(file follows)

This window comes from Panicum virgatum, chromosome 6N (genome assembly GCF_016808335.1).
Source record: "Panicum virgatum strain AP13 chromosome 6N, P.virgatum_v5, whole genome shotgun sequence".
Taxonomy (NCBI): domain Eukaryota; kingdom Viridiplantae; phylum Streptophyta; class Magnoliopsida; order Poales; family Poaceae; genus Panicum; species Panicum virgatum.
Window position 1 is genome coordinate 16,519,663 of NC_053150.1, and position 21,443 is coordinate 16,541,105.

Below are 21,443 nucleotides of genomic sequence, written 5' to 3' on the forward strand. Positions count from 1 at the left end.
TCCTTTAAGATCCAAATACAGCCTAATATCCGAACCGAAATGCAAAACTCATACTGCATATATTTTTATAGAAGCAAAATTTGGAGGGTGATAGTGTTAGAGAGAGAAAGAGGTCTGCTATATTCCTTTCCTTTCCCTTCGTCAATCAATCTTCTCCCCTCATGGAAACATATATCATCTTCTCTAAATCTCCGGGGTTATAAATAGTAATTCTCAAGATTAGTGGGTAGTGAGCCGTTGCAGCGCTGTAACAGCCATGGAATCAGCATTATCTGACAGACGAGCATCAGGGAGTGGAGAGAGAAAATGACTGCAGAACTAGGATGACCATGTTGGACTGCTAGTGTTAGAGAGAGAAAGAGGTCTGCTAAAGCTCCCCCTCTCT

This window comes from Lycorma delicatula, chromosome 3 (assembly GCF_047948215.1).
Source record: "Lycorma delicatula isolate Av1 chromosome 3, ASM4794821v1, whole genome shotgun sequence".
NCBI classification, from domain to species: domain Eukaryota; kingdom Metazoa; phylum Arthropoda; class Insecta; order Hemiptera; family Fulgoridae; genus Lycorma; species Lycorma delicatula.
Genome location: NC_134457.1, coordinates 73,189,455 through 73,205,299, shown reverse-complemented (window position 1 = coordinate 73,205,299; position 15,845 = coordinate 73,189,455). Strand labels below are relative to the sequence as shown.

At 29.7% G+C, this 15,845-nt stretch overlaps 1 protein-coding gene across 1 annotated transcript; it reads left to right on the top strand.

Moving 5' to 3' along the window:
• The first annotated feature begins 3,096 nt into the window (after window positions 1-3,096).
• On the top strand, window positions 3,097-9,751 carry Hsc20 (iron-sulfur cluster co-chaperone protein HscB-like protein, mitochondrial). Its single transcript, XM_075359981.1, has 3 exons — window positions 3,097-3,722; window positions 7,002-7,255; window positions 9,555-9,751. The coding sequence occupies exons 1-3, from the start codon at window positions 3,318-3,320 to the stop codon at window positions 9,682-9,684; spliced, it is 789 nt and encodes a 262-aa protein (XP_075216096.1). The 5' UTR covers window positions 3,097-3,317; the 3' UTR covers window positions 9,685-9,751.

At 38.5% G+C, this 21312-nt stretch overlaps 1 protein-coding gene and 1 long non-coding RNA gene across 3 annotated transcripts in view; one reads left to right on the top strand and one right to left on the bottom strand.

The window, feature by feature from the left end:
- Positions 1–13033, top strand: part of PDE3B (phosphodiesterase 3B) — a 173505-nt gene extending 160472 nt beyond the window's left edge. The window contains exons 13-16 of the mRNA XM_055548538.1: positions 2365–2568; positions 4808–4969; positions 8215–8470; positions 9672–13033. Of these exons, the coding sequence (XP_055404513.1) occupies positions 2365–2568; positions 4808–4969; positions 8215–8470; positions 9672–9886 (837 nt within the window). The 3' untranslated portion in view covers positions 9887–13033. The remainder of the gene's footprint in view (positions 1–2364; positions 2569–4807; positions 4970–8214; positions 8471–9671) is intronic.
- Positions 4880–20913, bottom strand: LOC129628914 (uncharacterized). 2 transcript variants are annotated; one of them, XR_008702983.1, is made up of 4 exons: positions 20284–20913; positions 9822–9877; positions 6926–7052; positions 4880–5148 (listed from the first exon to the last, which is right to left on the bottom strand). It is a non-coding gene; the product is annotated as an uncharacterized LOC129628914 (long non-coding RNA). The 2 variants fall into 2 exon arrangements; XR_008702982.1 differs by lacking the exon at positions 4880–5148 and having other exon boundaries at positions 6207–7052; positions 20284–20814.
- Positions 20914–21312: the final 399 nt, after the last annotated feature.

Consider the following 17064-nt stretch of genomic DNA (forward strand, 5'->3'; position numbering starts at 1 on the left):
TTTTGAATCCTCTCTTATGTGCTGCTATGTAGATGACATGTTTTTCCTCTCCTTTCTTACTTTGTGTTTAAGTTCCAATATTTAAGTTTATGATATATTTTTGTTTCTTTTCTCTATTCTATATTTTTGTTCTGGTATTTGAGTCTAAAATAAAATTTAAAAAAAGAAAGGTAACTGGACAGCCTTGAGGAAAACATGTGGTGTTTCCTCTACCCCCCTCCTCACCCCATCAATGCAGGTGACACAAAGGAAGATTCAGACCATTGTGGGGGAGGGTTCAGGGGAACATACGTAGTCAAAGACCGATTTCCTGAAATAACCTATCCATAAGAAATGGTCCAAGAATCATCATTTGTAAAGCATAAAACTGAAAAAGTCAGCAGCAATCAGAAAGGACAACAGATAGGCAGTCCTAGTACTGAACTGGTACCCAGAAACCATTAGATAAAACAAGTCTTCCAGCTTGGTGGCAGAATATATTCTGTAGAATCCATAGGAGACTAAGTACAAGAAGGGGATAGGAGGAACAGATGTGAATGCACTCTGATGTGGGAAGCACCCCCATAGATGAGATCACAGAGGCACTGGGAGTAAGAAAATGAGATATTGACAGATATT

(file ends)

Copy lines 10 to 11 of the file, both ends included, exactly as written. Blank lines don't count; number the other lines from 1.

Genome location: NC_134457.1, coordinates 73,189,455 through 73,205,299, shown reverse-complemented (window position 1 = coordinate 73,205,299; position 15,845 = coordinate 73,189,455). Strand labels below are relative to the sequence as shown.

At 29.7% G+C, this 15,845-nt stretch overlaps 1 protein-coding gene across 1 annotated transcript; it reads left to right on the top strand.